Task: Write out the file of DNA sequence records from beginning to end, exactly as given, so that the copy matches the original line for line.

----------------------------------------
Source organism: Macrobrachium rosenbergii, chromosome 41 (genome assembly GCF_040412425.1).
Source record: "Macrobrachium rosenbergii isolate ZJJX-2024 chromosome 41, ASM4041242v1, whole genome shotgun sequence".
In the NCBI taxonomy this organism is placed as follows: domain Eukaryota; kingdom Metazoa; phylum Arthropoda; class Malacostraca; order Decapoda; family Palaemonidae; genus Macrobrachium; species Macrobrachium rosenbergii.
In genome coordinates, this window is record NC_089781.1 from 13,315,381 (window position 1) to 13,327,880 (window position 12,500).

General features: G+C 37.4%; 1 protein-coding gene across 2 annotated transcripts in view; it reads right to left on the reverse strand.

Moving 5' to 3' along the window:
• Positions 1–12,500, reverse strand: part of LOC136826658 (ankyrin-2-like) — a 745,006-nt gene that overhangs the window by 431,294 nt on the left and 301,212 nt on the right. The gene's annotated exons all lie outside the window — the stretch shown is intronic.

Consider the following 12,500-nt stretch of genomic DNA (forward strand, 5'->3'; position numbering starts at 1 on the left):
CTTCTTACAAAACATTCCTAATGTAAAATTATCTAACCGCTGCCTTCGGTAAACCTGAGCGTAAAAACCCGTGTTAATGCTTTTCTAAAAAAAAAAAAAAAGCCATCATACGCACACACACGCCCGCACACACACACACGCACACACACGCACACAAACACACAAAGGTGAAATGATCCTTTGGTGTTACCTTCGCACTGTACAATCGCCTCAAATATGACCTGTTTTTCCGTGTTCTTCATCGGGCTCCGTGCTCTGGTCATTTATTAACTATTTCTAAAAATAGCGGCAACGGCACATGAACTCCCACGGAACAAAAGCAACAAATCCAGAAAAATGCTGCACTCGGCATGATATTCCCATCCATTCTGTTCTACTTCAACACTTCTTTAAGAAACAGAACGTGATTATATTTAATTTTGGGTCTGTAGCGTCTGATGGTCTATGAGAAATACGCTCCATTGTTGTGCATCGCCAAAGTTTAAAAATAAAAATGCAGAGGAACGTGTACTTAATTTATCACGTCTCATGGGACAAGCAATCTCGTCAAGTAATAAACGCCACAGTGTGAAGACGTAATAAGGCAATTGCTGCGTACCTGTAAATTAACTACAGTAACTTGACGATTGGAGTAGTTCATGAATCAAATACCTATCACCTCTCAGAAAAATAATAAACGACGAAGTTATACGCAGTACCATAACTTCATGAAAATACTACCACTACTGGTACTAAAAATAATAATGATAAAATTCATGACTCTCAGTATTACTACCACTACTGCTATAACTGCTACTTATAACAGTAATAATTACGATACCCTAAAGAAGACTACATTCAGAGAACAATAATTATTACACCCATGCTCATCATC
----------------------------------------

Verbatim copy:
Source organism: Macrobrachium rosenbergii, chromosome 41 (genome assembly GCF_040412425.1).
Source record: "Macrobrachium rosenbergii isolate ZJJX-2024 chromosome 41, ASM4041242v1, whole genome shotgun sequence".
In the NCBI taxonomy this organism is placed as follows: domain Eukaryota; kingdom Metazoa; phylum Arthropoda; class Malacostraca; order Decapoda; family Palaemonidae; genus Macrobrachium; species Macrobrachium rosenbergii.
In genome coordinates, this window is record NC_089781.1 from 13,315,381 (window position 1) to 13,327,880 (window position 12,500).

General features: G+C 37.4%; 1 protein-coding gene across 2 annotated transcripts in view; it reads right to left on the reverse strand.

Moving 5' to 3' along the window:
• Positions 1–12,500, reverse strand: part of LOC136826658 (ankyrin-2-like) — a 745,006-nt gene that overhangs the window by 431,294 nt on the left and 301,212 nt on the right. The gene's annotated exons all lie outside the window — the stretch shown is intronic.

Consider the following 12,500-nt stretch of genomic DNA (forward strand, 5'->3'; position numbering starts at 1 on the left):
CTTCTTACAAAACATTCCTAATGTAAAATTATCTAACCGCTGCCTTCGGTAAACCTGAGCGTAAAAACCCGTGTTAATGCTTTTCTAAAAAAAAAAAAAAAGCCATCATACGCACACACACGCCCGCACACACACACACGCACACACACGCACACAAACACACAAAGGTGAAATGATCCTTTGGTGTTACCTTCGCACTGTACAATCGCCTCAAATATGACCTGTTTTTCCGTGTTCTTCATCGGGCTCCGTGCTCTGGTCATTTATTAACTATTTCTAAAAATAGCGGCAACGGCACATGAACTCCCACGGAACAAAAGCAACAAATCCAGAAAAATGCTGCACTCGGCATGATATTCCCATCCATTCTGTTCTACTTCAACACTTCTTTAAGAAACAGAACGTGATTATATTTAATTTTGGGTCTGTAGCGTCTGATGGTCTATGAGAAATACGCTCCATTGTTGTGCATCGCCAAAGTTTAAAAATAAAAATGCAGAGGAACGTGTACTTAATTTATCACGTCTCATGGGACAAGCAATCTCGTCAAGTAATAAACGCCACAGTGTGAAGACGTAATAAGGCAATTGCTGCGTACCTGTAAATTAACTACAGTAACTTGACGATTGGAGTAGTTCATGAATCAAATACCTATCACCTCTCAGAAAAATAATAAACGACGAAGTTATACGCAGTACCATAACTTCATGAAAATACTACCACTACTGGTACTAAAAATAATAATGATAAAATTCATGACTCTCAGTATTACTACCACTACTGCTATAACTGCTACTTATAACAGTAATAATTACGATACCCTAAAGAAGACTACATTCAGAGAACAATAATTATTACACCCATGCTCATCATC